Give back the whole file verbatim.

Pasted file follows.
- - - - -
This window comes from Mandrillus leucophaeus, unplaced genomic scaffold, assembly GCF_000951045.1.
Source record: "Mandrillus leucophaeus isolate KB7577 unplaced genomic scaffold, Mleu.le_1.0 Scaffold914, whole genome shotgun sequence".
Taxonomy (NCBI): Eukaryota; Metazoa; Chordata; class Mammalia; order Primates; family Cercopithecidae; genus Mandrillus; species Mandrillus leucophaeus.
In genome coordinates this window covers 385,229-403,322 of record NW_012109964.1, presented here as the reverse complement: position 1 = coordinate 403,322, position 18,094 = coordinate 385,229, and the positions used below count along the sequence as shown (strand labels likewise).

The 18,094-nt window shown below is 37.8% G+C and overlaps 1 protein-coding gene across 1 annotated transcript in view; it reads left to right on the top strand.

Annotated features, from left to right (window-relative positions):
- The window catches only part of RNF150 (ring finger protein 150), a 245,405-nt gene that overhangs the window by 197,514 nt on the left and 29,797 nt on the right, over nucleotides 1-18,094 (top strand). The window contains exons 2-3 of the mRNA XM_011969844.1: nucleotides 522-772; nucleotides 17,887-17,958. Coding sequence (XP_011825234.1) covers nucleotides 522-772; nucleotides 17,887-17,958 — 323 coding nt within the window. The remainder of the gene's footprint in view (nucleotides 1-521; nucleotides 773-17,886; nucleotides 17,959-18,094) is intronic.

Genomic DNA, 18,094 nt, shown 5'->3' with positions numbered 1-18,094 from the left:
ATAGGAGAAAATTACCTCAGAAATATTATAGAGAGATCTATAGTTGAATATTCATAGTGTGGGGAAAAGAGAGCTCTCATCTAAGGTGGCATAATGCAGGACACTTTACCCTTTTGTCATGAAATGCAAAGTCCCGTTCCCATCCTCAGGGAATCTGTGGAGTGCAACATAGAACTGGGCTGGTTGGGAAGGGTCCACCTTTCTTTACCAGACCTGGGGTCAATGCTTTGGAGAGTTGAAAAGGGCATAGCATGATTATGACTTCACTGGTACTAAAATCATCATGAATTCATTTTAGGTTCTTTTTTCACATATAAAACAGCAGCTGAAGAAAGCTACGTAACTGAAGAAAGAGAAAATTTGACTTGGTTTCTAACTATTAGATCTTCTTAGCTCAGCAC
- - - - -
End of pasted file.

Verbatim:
This window comes from Mandrillus leucophaeus, unplaced genomic scaffold, assembly GCF_000951045.1.
Source record: "Mandrillus leucophaeus isolate KB7577 unplaced genomic scaffold, Mleu.le_1.0 Scaffold914, whole genome shotgun sequence".
Taxonomy (NCBI): Eukaryota; Metazoa; Chordata; class Mammalia; order Primates; family Cercopithecidae; genus Mandrillus; species Mandrillus leucophaeus.
In genome coordinates this window covers 385,229-403,322 of record NW_012109964.1, presented here as the reverse complement: position 1 = coordinate 403,322, position 18,094 = coordinate 385,229, and the positions used below count along the sequence as shown (strand labels likewise).

The 18,094-nt window shown below is 37.8% G+C and overlaps 1 protein-coding gene across 1 annotated transcript in view; it reads left to right on the top strand.

Annotated features, from left to right (window-relative positions):
- The window catches only part of RNF150 (ring finger protein 150), a 245,405-nt gene that overhangs the window by 197,514 nt on the left and 29,797 nt on the right, over nucleotides 1-18,094 (top strand). The window contains exons 2-3 of the mRNA XM_011969844.1: nucleotides 522-772; nucleotides 17,887-17,958. Coding sequence (XP_011825234.1) covers nucleotides 522-772; nucleotides 17,887-17,958 — 323 coding nt within the window. The remainder of the gene's footprint in view (nucleotides 1-521; nucleotides 773-17,886; nucleotides 17,959-18,094) is intronic.

Genomic DNA, 18,094 nt, shown 5'->3' with positions numbered 1-18,094 from the left:
ATAGGAGAAAATTACCTCAGAAATATTATAGAGAGATCTATAGTTGAATATTCATAGTGTGGGGAAAAGAGAGCTCTCATCTAAGGTGGCATAATGCAGGACACTTTACCCTTTTGTCATGAAATGCAAAGTCCCGTTCCCATCCTCAGGGAATCTGTGGAGTGCAACATAGAACTGGGCTGGTTGGGAAGGGTCCACCTTTCTTTACCAGACCTGGGGTCAATGCTTTGGAGAGTTGAAAAGGGCATAGCATGATTATGACTTCACTGGTACTAAAATCATCATGAATTCATTTTAGGTTCTTTTTTCACATATAAAACAGCAGCTGAAGAAAGCTACGTAACTGAAGAAAGAGAAAATTTGACTTGGTTTCTAACTATTAGATCTTCTTAGCTCAGCAC